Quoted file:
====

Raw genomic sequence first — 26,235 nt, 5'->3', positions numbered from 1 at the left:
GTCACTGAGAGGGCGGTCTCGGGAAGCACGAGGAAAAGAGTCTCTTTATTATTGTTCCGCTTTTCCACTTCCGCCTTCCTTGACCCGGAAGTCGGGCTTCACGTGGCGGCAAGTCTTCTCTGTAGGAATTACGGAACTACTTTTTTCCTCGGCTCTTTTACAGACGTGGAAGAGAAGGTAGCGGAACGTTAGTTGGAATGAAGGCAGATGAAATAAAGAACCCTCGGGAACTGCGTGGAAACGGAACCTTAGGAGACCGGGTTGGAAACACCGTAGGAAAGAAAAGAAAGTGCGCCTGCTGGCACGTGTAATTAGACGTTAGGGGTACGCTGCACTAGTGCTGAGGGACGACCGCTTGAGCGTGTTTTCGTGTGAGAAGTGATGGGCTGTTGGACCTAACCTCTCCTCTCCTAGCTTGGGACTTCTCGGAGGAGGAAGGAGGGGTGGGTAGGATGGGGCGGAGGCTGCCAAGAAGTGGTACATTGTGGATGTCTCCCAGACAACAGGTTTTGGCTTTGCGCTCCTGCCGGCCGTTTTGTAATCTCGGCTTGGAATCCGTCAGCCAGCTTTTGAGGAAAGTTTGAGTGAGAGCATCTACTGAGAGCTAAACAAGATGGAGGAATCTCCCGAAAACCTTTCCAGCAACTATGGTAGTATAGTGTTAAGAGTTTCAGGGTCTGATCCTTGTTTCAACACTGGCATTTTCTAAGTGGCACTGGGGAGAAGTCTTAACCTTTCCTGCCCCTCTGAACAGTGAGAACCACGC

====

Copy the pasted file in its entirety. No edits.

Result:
Raw genomic sequence first — 26,235 nt, 5'->3', positions numbered from 1 at the left:
GTCACTGAGAGGGCGGTCTCGGGAAGCACGAGGAAAAGAGTCTCTTTATTATTGTTCCGCTTTTCCACTTCCGCCTTCCTTGACCCGGAAGTCGGGCTTCACGTGGCGGCAAGTCTTCTCTGTAGGAATTACGGAACTACTTTTTTCCTCGGCTCTTTTACAGACGTGGAAGAGAAGGTAGCGGAACGTTAGTTGGAATGAAGGCAGATGAAATAAAGAACCCTCGGGAACTGCGTGGAAACGGAACCTTAGGAGACCGGGTTGGAAACACCGTAGGAAAGAAAAGAAAGTGCGCCTGCTGGCACGTGTAATTAGACGTTAGGGGTACGCTGCACTAGTGCTGAGGGACGACCGCTTGAGCGTGTTTTCGTGTGAGAAGTGATGGGCTGTTGGACCTAACCTCTCCTCTCCTAGCTTGGGACTTCTCGGAGGAGGAAGGAGGGGTGGGTAGGATGGGGCGGAGGCTGCCAAGAAGTGGTACATTGTGGATGTCTCCCAGACAACAGGTTTTGGCTTTGCGCTCCTGCCGGCCGTTTTGTAATCTCGGCTTGGAATCCGTCAGCCAGCTTTTGAGGAAAGTTTGAGTGAGAGCATCTACTGAGAGCTAAACAAGATGGAGGAATCTCCCGAAAACCTTTCCAGCAACTATGGTAGTATAGTGTTAAGAGTTTCAGGGTCTGATCCTTGTTTCAACACTGGCATTTTCTAAGTGGCACTGGGGAGAAGTCTTAACCTTTCCTGCCCCTCTGAACAGTGAGAACCACGC